Wednesday, 21 November 2012

Dream Bites #2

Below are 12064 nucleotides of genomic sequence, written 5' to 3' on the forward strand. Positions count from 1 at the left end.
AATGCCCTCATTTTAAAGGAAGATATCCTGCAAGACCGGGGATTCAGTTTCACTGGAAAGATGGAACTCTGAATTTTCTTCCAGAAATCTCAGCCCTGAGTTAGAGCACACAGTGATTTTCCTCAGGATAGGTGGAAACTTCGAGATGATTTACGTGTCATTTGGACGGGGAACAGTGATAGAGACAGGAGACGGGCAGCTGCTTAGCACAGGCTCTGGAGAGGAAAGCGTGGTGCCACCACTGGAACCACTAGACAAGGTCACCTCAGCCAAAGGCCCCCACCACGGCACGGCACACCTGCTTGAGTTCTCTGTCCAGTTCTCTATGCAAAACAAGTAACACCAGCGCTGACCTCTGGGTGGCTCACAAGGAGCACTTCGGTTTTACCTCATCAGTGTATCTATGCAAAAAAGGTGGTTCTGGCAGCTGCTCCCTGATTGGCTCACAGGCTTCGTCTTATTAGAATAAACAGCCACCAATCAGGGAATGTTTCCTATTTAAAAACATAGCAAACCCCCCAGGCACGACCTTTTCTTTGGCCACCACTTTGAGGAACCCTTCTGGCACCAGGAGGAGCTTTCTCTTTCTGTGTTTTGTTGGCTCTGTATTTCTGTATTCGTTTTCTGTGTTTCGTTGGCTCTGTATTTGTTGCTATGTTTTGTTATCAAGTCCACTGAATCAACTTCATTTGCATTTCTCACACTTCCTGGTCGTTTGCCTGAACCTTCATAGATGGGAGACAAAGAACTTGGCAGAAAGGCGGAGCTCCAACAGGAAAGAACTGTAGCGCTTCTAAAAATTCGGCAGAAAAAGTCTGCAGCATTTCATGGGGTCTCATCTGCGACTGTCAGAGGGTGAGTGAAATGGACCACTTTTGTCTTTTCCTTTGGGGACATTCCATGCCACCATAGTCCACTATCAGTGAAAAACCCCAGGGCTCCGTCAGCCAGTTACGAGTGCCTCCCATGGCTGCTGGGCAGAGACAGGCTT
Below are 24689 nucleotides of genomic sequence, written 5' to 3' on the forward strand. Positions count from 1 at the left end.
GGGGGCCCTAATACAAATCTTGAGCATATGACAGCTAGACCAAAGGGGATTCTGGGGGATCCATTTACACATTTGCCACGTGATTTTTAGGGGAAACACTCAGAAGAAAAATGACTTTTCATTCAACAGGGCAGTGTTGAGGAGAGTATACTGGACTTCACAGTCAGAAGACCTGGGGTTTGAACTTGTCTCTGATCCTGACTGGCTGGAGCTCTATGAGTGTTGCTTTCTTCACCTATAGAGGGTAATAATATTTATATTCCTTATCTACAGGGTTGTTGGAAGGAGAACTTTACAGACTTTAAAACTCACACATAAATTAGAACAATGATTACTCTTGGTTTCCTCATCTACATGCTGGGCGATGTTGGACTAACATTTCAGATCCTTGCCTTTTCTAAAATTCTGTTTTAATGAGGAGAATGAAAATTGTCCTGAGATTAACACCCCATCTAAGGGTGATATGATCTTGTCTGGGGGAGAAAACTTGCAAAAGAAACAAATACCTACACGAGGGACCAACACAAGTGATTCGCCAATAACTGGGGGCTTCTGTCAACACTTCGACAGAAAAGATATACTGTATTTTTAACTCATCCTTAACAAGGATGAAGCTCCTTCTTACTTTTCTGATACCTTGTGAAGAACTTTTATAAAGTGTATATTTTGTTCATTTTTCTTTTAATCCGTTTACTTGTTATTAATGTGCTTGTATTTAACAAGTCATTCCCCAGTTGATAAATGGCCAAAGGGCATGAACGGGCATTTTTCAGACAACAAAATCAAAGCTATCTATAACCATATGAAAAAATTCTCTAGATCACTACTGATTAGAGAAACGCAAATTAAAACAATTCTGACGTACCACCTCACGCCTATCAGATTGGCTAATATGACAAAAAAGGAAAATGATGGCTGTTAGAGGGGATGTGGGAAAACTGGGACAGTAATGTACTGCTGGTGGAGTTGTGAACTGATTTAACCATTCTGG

In the 1950s, a ‘popular’ idea emerging from dream research stated that everyone dreams in black and white, but remember in colour – mentally painting the picture in waking memory. In 1951 Calvin Hall proposed that only 29% of dreams occurred in ‘technicolour’ whilst Tapia et al (1958) believed the percentage of colourful dreams to be considerably lower – approximately 9%. However, more recent research suggests that humans are able to dream in both colour and black and white (approximately 12% of persons with normal sight report their dreams occur in black and white, with only 4.4% of dreams being reported as black and white by under 25-year-olds), although the vast majority of people report dreaming in colour. Research from the American Psychological Association suggests that elderly persons dream in black and white because they grew up in the era of black and white television or because their dreams – reflecting their contemporary waking experiences and concerns – are less emotionally charged or stimulating than those of their younger counterparts. When moments of unexpected heightened emotion return, it may be that dreams reflecting these moods are once again experienced in vivid colour. 

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